The global burden of tuberculosis mortality in children: a mathematical modelling study

J Dodd, Peter and M Yuen, Courtney and Sismanidis, Charalambos and A Seddon, James and E Jenkins, Helen (2017) The global burden of tuberculosis mortality in children: a mathematical modelling study. The Lancet Global Health, 5 (9). e898-e906. ISSN 0140-6736


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Tuberculosis in children is increasingly recognised as an important component of the global tuberculosis burden, with an estimated 1 million cases in 2015. Although younger children are vulnerable to severe forms of tuberculosis disease, no age-disaggregated estimates of paediatric tuberculosis mortality exist, and tuberculosis has never been included in official estimates of under-5 child mortality. We aimed to produce a global mortality burden estimate in children using a complementary approach not dependent on vital registration data. Methods In this mathematical modelling study, we estimated deaths in children younger than 5 years and those aged 5–14 years for 217 countries and territories using a case-fatality-based approach. We used paediatric tuberculosis notification data and HIV and antiretroviral treatment estimates to disaggregate the WHO paediatric tuberculosis incidence estimates by age, HIV, and treatment status. We then applied systematic review evidence on corresponding case-fatality ratios. Findings We estimated that 239 000 (95% uncertainty interval [UI] 194 000–298 000) children younger than 15 years died from tuberculosis worldwide in 2015; 80% (191 000, 95% UI 132 000–257 000) of these deaths were in children younger than 5 years. More than 70% (182 000, 140 000–239 000) of deaths occurred in the WHO southeast Asia and Africa regions. We estimated that 39 000 (17%, 23 000–73 000) paediatric tuberculosis deaths worldwide were in children with HIV infections, with 31 000 (36%, 19 000–59 000) in the WHO Africa region. More than 96% (230 000, 185 000–289 000) of all tuberculosis deaths occurred in children not receiving tuberculosis treatment. Interpretation Tuberculosis is a top ten cause of death in children worldwide and a key omission from previous analyses of under-5 mortality. Almost all these deaths occur in children not on tuberculosis treatment, implying substantial scope to reduce this burden.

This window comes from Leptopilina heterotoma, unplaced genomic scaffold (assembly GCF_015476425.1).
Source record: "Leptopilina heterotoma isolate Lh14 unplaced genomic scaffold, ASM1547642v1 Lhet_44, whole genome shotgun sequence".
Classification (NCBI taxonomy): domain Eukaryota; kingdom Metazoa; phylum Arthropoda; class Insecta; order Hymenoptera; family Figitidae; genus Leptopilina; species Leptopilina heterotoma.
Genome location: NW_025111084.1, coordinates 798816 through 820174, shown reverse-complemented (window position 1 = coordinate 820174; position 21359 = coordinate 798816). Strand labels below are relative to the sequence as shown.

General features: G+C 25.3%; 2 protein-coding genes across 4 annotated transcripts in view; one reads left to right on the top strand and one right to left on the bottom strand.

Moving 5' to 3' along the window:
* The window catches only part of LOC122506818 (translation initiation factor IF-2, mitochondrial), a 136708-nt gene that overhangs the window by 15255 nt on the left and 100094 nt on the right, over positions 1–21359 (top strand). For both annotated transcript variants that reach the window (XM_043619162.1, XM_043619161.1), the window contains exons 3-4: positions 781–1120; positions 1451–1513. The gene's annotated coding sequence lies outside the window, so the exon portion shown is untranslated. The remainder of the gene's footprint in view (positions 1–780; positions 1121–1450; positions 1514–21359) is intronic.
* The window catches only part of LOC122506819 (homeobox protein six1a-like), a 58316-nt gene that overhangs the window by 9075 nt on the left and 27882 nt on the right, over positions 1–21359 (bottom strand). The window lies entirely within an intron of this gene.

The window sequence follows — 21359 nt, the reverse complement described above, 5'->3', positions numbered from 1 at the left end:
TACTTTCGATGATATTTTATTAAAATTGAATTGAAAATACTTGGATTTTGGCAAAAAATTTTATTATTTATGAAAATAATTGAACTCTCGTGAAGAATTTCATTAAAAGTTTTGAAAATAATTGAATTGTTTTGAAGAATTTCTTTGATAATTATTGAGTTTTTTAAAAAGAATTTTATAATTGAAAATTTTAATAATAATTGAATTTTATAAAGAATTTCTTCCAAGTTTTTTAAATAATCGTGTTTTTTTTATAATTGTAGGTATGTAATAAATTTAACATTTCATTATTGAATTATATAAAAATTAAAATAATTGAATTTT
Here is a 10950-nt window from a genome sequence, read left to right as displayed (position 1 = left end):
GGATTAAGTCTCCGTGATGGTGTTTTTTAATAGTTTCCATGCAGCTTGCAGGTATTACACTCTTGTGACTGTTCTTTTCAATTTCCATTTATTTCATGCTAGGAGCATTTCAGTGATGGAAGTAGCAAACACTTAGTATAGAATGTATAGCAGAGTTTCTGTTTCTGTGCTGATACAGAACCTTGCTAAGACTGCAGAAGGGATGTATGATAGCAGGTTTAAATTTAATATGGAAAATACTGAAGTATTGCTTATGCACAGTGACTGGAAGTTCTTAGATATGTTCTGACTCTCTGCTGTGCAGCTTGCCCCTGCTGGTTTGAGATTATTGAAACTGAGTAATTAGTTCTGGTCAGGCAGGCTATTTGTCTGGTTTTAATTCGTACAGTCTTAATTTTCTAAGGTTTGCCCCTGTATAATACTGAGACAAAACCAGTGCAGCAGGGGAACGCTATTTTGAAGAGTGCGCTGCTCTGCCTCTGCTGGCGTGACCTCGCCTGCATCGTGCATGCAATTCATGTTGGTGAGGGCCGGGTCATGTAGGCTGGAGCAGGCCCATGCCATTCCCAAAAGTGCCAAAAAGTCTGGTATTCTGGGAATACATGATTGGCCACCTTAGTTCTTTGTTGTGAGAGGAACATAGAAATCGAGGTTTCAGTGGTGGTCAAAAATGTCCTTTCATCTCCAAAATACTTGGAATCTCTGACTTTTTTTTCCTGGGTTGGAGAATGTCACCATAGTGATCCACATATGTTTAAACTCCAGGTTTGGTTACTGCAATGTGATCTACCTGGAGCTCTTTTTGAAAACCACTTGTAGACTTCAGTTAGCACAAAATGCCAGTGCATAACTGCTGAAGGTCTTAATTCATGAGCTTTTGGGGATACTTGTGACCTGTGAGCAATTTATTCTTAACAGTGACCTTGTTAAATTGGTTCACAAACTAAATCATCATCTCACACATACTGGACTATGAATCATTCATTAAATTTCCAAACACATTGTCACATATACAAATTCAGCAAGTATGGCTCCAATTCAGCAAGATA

Item Type: Article
Subjects: WA Public Health
Divisions: Faculty of Medicin
Depositing User: Touba Derakhshande
Date Deposited: 29 Aug 2017 05:09
Last Modified: 29 Aug 2017 05:09

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